So. So. So., Somebody, Somewhere, Some Time

So.So.So. Somebody, Somewhere, Some Time

So.So.So. is an interactive installation that plunges the onlooker in the middle of the moment the one of photography which reveals a complex network of characteristic signs from our own experience of reality. What the visitor finds with the help of VR binoculars is a series of spherical panoramas which depict a moment, the same one, at 7.47 in the morning in different places involving different persons in different situations.

Somebody, Somewhere, Some Time.

Exploring these situations, the onlookers’ eyes linger on specific details. They quickly glance at others desperately in quest of a meaning in the apparent banality of the scene. When they focus onto an element of the picture they slide from one scene to another. So doing, they conjure up the transitions, understanding the editing, now created, of which they are the involuntary cause. Thus sliding from one topic to another, from one thing to another, they do not at once understand that, what is actually displayed on the screen is their very own story that is being written.

As a matter of fact, on a wide screen -being discovered by the audience outside the action- is the trace of the onlooker’s eyes painting the path of each visitor at their own pace. This is the ‘Collective Retinal Memory’ , a writing space, a dynamic palimpsest, in which, for some time, spreads out the story of the discovery, a particular reading that becomes a collective experience then. It is on the screen that can be seen the difference of the interpretations readable through the story of the moments of the individual attention.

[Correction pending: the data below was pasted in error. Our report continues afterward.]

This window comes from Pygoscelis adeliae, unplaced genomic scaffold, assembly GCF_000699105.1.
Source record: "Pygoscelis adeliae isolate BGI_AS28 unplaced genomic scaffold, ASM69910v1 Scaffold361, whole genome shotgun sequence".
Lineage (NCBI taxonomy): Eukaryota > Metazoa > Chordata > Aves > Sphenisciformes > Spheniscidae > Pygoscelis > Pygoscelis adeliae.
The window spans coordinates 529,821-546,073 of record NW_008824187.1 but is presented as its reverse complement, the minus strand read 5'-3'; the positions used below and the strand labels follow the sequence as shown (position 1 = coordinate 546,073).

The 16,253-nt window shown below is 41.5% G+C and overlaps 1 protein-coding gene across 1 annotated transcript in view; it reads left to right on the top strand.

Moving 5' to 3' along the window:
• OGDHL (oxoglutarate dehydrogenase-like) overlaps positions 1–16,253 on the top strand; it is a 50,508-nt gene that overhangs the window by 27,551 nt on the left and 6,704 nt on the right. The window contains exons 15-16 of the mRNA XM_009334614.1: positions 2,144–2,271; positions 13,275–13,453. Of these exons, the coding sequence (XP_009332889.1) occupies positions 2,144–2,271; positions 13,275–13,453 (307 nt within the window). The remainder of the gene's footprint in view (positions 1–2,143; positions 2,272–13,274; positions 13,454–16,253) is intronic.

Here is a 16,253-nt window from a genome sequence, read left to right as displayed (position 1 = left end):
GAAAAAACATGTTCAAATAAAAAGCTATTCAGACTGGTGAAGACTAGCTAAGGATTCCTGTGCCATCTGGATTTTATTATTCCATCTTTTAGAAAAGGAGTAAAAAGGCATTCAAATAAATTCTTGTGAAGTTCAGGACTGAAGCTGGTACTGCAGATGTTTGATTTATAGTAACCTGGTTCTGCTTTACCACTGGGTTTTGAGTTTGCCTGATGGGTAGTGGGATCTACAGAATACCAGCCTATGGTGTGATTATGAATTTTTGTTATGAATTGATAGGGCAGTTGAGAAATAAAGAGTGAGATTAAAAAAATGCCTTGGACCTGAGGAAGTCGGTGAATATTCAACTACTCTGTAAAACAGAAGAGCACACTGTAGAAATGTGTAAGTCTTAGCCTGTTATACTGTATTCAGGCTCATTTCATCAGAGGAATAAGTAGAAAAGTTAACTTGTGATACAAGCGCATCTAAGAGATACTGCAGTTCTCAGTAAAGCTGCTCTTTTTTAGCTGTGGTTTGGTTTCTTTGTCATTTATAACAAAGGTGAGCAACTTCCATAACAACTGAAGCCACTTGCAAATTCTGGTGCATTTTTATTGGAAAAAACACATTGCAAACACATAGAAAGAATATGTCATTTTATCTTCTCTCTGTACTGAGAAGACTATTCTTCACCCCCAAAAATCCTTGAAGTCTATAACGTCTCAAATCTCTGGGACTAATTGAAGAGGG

From the Internet other readings are being developed simultaneously. The same pictures can be seen on line. The path of the Web users is written onto the Retinal Me m ory that beco m es unique, displayed in real ti m e in the exhibition and on de m and on the Net.The shared writing space and the confronted looks m ake So.So.So. a thrilling experience in which the obscenity of the others ongoing looks is unveiled by the CRM that, so doing, uncovers the inti m ate tropisms. This obscenity competes with the necessary complicity which reveals itself amid the fusion of the looks in a collective dynamic picture. In this non linear apparatus, the linearity of the narrative is built up by a chronology of individual experiences that erases an older trace, for a better transcription of a real time of the action.

Woody Vasulka and Steina reacting from inside to Maurice Benayoun’s interactive installation : So. So. So. Somebody, Somewhere Some Time.

To see live online demo of the artwork here.


Golden Gate Fly-Over